Adapted from Lin Man-Chiu’s preface to her novel The Ventriloquist’s Daughter, and translated by Helen Wang. First published in translation in February 2017 for the Global Literature in Libraries Initiative.
On my travels through South America I heard many fantastic stories, but it was the ones about the child-souls of the Andes that truly captured my imagination. Five hundred years ago, when the Incas were still living in the Andes, child sacrifice was part of religious life. The Incas believed that offering a child to the gods was like sending the child to heaven, and that this act would bring blessings upon their people and upon themselves. For these reasons, many parents were willing to offer a child.
On the day of the ceremony, crowds gathered as the chosen children, holding a favourite doll in their arms, were placed on alpacas, and, to the rhythm of the panpipes, set off for the snow-covered mountaintops, five thousand metres above sea level. The journey took several days, and involved frequent rituals along the way. As they climbed higher, the villages became sparser, and the crowd gradually fell away. And, as the air became thinner, the children, starved of oxygen, began to feel sleepy. When they finally reached the ice-covered peaks, only the shaman and a few others remained to carry out the sacrifice. They bound the children’s limbs to their torsos, and laid them to rest in graves three metres deep, with their dolls beside them.
The children died in their sleep. Their souls could not to ascend to heaven, but were left to wander the snow-covered mountains. Sad and lonely, these abandoned child-souls saw the decline of the Inca Empire; they saw the Spanish colonists come and go, and saw the South American peoples fight to defend their sovereignty. Throughout these battles for political power, the child-souls saw the Inca population dwindle. They worried that their wandering souls might be forgotten completely. By the twentieth century, the Incas were buried in the ashes of history, and the child-souls were indeed forgotten by all but a handful of tomb raiders, half-believing in the old legend. One day, just such a tomb raider climbed to the top of a snow-covered peak and found his hoped-for treasure. When he returned home, the legend of the child-souls roaming the mountains was planted anew in people’s memories, this time with added colour: the child-souls had slipped inside cloth dolls, brought back by the tomb-raider to the human world.
The legend touched something inside me, and when I saw the child mummies in a museum in Argentina, The Ventriloquist’s Daughter was born. The story hinges on the relationship between a father and his daughter. Both know the pain of losing a loved one (his wife, her mother), and both come to regard a doll from an ancient burial as human. When the father’s beloved wife dies, he runs away from the role is expected to play in the hospital founded by his forefathers. He travels through South America, walking like a zombie from one town to the next, until one day, he comes upon a remote little village in the foothills of the Andes. At the lowest point of his life, he meets Carola, and his life is turned around. Casting off his name and profession, he becomes Carolo, the street ventriloquist. Carolo and his ventriloquist’s doll Carola become one, and in a life of make-believe, travel to all the cities and towns in South America.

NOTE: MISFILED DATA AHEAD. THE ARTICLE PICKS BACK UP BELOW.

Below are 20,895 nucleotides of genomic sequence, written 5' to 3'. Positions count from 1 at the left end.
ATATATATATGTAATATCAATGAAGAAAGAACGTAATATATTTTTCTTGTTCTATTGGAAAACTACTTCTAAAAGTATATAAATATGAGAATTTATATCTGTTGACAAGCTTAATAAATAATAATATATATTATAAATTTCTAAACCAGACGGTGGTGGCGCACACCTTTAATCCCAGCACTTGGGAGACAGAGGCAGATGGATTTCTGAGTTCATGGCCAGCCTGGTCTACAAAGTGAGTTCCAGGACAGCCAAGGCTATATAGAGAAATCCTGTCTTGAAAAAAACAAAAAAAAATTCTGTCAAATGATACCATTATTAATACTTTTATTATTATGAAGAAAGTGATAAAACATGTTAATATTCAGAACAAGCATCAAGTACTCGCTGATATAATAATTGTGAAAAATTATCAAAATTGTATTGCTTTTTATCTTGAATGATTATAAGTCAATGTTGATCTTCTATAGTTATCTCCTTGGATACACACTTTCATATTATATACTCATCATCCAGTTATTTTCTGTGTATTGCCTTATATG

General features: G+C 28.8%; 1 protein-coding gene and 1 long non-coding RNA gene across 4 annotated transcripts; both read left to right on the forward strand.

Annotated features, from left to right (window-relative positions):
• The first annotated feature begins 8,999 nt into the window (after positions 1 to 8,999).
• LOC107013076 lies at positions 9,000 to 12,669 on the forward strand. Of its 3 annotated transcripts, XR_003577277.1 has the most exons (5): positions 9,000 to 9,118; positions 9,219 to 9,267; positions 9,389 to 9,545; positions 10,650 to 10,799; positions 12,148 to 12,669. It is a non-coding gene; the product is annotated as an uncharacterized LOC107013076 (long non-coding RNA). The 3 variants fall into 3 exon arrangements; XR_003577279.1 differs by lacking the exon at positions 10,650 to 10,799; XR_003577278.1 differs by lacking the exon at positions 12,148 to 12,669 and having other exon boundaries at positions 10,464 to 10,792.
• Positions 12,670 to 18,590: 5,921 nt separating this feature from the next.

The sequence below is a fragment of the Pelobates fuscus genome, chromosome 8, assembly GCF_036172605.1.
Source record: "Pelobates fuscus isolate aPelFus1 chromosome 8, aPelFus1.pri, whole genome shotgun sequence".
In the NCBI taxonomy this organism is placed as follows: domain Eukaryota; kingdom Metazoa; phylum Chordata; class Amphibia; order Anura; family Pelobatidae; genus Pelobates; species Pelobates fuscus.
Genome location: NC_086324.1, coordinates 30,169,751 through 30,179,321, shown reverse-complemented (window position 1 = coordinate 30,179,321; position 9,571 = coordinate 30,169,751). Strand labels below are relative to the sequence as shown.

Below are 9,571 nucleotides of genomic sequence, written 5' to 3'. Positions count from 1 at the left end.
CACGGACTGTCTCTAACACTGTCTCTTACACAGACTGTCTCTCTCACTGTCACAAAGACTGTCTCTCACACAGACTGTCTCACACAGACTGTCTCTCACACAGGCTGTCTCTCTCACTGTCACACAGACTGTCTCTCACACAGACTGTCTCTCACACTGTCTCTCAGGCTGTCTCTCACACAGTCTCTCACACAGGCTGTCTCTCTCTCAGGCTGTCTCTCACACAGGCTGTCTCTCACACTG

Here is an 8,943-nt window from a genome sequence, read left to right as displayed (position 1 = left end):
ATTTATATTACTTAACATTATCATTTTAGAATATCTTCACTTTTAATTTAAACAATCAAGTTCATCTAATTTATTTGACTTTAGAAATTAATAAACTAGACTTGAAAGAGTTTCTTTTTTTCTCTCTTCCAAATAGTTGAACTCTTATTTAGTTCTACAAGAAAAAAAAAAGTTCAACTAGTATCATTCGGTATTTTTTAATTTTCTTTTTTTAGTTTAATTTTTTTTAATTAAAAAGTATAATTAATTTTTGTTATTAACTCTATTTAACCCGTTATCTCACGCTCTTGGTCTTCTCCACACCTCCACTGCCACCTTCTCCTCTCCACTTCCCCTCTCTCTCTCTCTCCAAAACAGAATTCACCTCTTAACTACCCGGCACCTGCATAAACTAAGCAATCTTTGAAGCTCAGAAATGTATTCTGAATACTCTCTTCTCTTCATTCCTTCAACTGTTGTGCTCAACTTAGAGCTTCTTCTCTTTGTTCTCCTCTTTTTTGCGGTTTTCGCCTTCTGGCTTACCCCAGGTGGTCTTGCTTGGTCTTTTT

Grieving for her mother, and longing for her father, Liur remains with her grandparents in the family house that is mired in sadness. Her life is like a stagnant pond, whose only source of fresh water are the postcards that arrive from South America. While she waits for her father to return, she finds solace by her mother’s grave in the forest at the back of the house. A few years pass and finally her hopes materialise: her father returns, bringing with him the doll he has promised her. But, never in her wildest dreams can she imagine the dark abyss into which the doll, Carola, will drive her.
Liur has been waiting for his love; she is the reason he has come back. Each longs for warmth from the other, but on the rare occasions when they are alone together, they are more distant than ever. Then, one moonlit night, Liur sees something that makes her hair stand on end: a strange ceremony that confirms her suspicions that Carola has magic powers. When eventually she makes the link between Carola and the child-souls of the Andes, she sees that her life is in danger.
In this story, I wanted to describe how Liur changes inside, and to register those changes through Carola. Little by little, Carola forces Liur to look deeper and deeper inside herself. The discovery of a secret, long since buried and forgotten, throws her into a frenzy. She cannot go back; she must go forward. She must battle between fantasy and reality. Will she be destroyed? Or will she find redemption?
For more on The Ventriloquist’s Daughter, keep an eye on our School Bookclubs page, where members of our Reading Chinese School Bookclubs network will be reviewing the novel.